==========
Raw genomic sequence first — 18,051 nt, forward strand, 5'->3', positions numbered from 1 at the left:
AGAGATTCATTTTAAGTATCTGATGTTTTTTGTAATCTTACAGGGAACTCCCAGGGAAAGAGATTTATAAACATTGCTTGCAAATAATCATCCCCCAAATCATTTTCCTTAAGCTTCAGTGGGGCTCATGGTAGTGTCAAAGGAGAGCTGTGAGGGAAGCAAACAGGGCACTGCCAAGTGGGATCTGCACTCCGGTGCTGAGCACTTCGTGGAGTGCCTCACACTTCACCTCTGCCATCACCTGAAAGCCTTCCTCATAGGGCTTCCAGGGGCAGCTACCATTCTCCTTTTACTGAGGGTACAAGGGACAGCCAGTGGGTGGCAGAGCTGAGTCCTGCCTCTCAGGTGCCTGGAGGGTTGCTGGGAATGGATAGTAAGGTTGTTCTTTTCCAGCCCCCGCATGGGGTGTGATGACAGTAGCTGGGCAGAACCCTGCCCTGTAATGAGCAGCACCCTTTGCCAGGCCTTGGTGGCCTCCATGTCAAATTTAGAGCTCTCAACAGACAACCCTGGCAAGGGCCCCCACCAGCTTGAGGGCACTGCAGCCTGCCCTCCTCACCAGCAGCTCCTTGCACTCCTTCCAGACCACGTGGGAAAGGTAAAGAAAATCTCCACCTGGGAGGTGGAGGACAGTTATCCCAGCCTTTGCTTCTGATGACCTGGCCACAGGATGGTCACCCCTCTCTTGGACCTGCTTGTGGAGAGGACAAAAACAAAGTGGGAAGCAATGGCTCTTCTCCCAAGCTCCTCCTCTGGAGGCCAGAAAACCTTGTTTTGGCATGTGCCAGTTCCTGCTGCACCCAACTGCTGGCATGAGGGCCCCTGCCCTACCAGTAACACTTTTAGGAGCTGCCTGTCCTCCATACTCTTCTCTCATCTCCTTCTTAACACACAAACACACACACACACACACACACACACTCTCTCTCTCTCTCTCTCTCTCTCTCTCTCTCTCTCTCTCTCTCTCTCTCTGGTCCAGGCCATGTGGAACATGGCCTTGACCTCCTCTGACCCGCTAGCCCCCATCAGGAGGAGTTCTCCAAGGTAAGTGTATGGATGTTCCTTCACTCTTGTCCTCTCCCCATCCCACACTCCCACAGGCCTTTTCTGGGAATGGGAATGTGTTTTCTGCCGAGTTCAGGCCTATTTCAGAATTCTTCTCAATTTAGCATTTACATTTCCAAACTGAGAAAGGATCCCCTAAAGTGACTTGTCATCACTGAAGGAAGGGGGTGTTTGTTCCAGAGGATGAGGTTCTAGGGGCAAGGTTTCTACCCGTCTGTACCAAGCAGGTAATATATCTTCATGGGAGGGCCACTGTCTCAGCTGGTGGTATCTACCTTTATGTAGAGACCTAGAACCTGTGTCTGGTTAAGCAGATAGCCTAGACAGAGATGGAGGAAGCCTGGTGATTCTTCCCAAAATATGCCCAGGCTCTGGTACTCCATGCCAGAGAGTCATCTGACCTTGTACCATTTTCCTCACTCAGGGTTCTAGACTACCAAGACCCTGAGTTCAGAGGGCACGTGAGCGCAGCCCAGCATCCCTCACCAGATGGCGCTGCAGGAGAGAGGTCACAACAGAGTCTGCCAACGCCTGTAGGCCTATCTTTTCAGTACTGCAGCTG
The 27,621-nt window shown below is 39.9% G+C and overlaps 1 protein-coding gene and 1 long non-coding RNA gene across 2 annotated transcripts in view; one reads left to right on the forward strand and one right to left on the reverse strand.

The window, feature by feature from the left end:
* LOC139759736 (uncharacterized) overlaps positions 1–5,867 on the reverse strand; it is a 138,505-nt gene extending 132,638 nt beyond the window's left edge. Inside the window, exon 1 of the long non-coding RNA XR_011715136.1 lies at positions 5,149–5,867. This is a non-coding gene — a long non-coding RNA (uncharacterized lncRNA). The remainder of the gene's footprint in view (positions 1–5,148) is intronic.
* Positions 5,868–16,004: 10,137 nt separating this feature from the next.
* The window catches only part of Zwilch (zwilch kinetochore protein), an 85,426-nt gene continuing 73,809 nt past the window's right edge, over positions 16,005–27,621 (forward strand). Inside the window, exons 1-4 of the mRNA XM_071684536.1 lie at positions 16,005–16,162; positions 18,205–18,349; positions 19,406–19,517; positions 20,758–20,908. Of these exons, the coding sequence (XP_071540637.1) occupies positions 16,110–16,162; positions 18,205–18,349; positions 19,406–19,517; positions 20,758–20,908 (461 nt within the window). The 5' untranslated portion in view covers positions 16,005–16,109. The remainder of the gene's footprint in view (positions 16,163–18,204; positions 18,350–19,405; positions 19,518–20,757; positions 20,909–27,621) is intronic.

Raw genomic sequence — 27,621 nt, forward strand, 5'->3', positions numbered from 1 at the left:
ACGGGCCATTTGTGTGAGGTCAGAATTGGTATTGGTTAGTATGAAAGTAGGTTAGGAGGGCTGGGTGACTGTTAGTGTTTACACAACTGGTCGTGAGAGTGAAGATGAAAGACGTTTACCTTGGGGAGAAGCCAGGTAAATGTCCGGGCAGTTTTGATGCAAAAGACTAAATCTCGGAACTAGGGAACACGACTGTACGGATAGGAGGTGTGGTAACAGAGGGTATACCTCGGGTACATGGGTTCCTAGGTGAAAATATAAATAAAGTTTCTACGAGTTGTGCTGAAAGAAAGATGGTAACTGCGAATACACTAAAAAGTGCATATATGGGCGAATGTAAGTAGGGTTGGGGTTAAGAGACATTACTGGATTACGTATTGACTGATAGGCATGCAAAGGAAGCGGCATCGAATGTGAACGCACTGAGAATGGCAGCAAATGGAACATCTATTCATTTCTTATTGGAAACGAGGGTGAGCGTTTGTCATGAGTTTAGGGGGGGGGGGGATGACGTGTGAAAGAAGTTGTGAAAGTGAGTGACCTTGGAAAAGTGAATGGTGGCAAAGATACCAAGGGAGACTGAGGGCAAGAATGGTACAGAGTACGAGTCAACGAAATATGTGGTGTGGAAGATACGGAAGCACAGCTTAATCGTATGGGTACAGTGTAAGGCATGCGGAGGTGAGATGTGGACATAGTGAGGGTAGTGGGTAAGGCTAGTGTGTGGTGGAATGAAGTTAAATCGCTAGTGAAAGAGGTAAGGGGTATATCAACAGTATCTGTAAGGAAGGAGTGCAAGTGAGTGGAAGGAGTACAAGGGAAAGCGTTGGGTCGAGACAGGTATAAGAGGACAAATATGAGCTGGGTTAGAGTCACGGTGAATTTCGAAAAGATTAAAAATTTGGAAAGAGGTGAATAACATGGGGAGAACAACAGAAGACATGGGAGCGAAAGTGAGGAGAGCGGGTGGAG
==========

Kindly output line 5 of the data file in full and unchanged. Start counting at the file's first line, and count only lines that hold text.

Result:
* LOC139759736 (uncharacterized) overlaps positions 1–5,867 on the reverse strand; it is a 138,505-nt gene extending 132,638 nt beyond the window's left edge. Inside the window, exon 1 of the long non-coding RNA XR_011715136.1 lies at positions 5,149–5,867. This is a non-coding gene — a long non-coding RNA (uncharacterized lncRNA). The remainder of the gene's footprint in view (positions 1–5,148) is intronic.